And if a woman is at the bottom and all the men around her feel free to see her only as a sex-object, and she is continually weakened by the way men look at her, then go to her side, go to her defense, and today will be Paradise – you will be on the cross with Christ and you will be getting ready to enter the Gates of Paradise.

And if a Black person is being rejected for the color of his or her skin, then step to that person’s side and protect them from those who have white skins and evil hearts. Shelter them from hate. And you will find that Jesus takes your hand, because you are at his side.

You will be on the cross beside him and hand in hand with Jesus, the gates will open wide, and you too will enter Paradise with the very one who created the garden for you and for me. Eye has not seen, nor ear heard, nor can our imagination even picture the good things God has prepared for those who love him on the cross at Jesus’ side. Amen.

3. “Woman, behold your son. Behold your mother.”

Yes, we can look at this word of Jesus from the view-point of being for others in spite of pain, loving even more, loving so much that the pain cannot block the love, but only enhance the love the more.

From another view-point, however, Jesus’ dying was taking all sin and estrangement with him into death. His dying was making everyone into one human family. Because he made God our Father, we would all be sisters and brothers. Jesus was making us all one body by his death on the cross. Natural family ties are overcome by the new ties he forms for us – the ties of the children of God, who learn to love even the enemy, and with that can love mothers and mothers can love sons, even where a strange older woman and a strange young man come together. Yes, the strangeness dies and both become a family in Christ’s name; what’s more, a family more true than a blood relationship.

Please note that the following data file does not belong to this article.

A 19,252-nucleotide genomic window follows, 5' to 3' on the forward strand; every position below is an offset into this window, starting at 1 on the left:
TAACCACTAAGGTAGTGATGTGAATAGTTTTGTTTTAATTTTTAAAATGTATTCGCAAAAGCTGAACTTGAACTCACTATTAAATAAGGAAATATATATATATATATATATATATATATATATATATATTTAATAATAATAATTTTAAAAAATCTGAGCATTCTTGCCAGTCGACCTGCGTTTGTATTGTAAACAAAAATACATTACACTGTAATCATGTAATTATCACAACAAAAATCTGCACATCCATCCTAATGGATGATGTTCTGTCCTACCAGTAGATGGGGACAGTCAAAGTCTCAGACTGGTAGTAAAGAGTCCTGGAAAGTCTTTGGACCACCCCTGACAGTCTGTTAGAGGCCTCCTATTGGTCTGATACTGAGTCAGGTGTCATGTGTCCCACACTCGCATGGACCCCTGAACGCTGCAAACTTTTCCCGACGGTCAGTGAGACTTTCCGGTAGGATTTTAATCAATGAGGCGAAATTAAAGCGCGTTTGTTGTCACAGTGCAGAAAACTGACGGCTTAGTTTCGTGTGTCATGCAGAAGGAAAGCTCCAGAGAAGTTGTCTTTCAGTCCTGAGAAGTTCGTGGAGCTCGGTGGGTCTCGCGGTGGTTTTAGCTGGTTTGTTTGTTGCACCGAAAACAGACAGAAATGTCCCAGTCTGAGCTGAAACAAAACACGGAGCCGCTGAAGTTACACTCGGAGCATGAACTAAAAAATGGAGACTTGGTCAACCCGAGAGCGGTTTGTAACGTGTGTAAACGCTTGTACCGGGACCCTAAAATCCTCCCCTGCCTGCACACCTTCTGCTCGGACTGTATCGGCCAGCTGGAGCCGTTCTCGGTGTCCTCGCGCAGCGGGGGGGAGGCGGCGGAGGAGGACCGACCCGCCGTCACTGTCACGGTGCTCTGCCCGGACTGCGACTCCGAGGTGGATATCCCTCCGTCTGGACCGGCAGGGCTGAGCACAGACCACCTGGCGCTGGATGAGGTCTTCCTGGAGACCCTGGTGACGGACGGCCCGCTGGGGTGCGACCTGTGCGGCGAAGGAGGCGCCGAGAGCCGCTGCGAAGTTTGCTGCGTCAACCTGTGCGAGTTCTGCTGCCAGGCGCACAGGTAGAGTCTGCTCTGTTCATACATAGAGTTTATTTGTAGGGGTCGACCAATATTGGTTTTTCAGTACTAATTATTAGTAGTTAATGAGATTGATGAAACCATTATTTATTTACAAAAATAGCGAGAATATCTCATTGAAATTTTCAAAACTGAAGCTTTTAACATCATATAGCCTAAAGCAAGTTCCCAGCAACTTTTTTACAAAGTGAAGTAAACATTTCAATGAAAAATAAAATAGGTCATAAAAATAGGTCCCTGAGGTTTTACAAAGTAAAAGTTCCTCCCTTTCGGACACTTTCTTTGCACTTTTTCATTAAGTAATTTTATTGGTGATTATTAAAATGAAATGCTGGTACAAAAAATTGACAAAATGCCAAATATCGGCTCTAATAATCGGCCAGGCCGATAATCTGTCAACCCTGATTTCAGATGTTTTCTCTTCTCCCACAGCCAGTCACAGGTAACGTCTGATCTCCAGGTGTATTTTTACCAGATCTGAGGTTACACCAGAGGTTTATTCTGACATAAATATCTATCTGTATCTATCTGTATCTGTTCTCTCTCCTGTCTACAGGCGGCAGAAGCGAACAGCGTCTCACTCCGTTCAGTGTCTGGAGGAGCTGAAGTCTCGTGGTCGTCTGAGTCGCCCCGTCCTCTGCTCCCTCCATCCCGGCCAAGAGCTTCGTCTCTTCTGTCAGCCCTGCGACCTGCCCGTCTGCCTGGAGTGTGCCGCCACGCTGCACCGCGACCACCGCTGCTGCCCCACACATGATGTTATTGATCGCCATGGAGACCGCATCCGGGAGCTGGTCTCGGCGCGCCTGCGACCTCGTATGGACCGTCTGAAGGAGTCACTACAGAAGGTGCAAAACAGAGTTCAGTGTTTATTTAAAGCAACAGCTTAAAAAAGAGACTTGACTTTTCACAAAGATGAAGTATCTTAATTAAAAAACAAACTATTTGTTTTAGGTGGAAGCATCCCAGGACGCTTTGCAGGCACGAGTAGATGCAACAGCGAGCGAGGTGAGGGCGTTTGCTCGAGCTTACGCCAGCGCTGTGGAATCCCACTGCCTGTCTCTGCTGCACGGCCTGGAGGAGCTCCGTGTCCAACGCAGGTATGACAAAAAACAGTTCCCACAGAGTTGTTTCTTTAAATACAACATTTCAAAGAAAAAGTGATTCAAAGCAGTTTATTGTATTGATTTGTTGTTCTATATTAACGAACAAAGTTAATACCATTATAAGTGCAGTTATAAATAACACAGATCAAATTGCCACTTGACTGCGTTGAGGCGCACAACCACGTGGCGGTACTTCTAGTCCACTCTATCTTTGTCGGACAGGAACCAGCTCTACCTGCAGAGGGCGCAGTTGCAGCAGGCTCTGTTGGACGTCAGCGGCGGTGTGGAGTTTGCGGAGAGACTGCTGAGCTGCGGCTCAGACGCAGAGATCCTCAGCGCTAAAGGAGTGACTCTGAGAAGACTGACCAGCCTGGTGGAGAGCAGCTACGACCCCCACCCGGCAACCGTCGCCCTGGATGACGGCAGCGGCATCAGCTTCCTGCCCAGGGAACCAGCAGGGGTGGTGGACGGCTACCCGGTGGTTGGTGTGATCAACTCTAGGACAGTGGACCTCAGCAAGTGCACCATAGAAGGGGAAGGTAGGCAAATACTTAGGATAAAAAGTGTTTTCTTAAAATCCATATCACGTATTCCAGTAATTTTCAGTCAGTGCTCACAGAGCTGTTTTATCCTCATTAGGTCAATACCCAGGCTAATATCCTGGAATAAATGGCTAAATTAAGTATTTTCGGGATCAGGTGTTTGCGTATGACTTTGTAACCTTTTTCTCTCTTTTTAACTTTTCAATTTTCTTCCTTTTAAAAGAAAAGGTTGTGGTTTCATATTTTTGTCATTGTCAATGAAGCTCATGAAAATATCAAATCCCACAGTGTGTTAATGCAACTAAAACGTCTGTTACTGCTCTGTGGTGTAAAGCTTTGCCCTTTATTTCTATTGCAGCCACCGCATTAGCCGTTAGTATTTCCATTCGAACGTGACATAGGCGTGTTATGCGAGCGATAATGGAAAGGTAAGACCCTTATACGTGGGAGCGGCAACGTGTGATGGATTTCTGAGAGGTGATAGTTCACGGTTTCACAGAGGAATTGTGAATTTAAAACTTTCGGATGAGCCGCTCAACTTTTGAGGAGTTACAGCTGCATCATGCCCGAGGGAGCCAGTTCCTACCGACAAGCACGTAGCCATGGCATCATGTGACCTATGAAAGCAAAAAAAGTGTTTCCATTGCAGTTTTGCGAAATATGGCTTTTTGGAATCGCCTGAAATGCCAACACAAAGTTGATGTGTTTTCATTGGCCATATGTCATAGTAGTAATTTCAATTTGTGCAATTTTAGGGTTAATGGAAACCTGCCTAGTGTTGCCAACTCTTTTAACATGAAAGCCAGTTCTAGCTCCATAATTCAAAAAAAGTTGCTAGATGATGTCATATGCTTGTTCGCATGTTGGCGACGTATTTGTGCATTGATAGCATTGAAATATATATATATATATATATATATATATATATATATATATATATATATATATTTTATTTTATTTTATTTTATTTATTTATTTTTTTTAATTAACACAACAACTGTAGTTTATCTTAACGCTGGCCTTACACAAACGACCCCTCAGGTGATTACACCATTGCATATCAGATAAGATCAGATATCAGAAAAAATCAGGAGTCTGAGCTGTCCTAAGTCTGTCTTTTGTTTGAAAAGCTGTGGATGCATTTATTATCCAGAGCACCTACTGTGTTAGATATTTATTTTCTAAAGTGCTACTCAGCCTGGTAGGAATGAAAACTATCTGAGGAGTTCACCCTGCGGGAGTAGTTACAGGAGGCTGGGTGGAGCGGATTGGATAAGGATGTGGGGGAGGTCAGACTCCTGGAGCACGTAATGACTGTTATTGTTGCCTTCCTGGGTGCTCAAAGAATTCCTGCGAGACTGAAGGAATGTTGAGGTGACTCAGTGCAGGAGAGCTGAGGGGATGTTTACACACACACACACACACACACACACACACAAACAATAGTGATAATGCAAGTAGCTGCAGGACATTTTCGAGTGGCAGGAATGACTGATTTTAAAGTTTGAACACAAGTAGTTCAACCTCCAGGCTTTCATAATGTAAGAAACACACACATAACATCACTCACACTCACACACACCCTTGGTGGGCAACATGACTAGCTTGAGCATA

If we are the blood of Christ, we are really family. Family relationships come and go. Our relationships in the family of God are eternal.

In a word Jesus married us all – not physically, but spiritually to one another in the Relationship with God the Father. Amen.

7. “Father, into your hands I commend my spirit.”

So many people say that Jesus expected God to stop everything, for God to come with all his angels and bring the whole history of the earth to a close, and then allow Jesus to escape the cruel death on the cross.

Even Jesus said, “My God, my God, why have you forsaken me?” What was Jesus expecting?